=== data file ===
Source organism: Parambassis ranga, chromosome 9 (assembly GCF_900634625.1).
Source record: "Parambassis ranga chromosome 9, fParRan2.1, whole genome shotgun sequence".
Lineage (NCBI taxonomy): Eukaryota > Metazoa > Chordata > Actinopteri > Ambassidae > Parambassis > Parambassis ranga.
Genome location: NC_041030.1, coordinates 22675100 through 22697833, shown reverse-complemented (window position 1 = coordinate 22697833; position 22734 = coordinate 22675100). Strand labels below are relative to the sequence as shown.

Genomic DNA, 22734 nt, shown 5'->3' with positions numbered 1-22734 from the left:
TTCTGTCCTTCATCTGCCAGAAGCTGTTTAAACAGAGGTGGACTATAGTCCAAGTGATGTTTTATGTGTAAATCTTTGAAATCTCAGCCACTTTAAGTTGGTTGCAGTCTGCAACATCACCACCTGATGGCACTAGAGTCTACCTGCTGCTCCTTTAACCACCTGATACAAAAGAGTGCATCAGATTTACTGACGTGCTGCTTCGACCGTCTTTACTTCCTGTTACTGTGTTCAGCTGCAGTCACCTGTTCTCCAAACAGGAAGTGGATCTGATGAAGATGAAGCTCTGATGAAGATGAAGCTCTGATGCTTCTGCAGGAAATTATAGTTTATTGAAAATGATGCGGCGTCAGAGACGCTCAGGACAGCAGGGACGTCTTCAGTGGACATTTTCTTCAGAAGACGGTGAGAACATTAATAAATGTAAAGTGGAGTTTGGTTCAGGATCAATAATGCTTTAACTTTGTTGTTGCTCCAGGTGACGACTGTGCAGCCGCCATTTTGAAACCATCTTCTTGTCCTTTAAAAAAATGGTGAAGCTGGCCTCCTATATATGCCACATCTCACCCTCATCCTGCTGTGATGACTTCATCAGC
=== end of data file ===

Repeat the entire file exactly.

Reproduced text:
Source organism: Parambassis ranga, chromosome 9 (assembly GCF_900634625.1).
Source record: "Parambassis ranga chromosome 9, fParRan2.1, whole genome shotgun sequence".
Lineage (NCBI taxonomy): Eukaryota > Metazoa > Chordata > Actinopteri > Ambassidae > Parambassis > Parambassis ranga.
Genome location: NC_041030.1, coordinates 22675100 through 22697833, shown reverse-complemented (window position 1 = coordinate 22697833; position 22734 = coordinate 22675100). Strand labels below are relative to the sequence as shown.

Genomic DNA, 22734 nt, shown 5'->3' with positions numbered 1-22734 from the left:
TTCTGTCCTTCATCTGCCAGAAGCTGTTTAAACAGAGGTGGACTATAGTCCAAGTGATGTTTTATGTGTAAATCTTTGAAATCTCAGCCACTTTAAGTTGGTTGCAGTCTGCAACATCACCACCTGATGGCACTAGAGTCTACCTGCTGCTCCTTTAACCACCTGATACAAAAGAGTGCATCAGATTTACTGACGTGCTGCTTCGACCGTCTTTACTTCCTGTTACTGTGTTCAGCTGCAGTCACCTGTTCTCCAAACAGGAAGTGGATCTGATGAAGATGAAGCTCTGATGAAGATGAAGCTCTGATGCTTCTGCAGGAAATTATAGTTTATTGAAAATGATGCGGCGTCAGAGACGCTCAGGACAGCAGGGACGTCTTCAGTGGACATTTTCTTCAGAAGACGGTGAGAACATTAATAAATGTAAAGTGGAGTTTGGTTCAGGATCAATAATGCTTTAACTTTGTTGTTGCTCCAGGTGACGACTGTGCAGCCGCCATTTTGAAACCATCTTCTTGTCCTTTAAAAAAATGGTGAAGCTGGCCTCCTATATATGCCACATCTCACCCTCATCCTGCTGTGATGACTTCATCAGC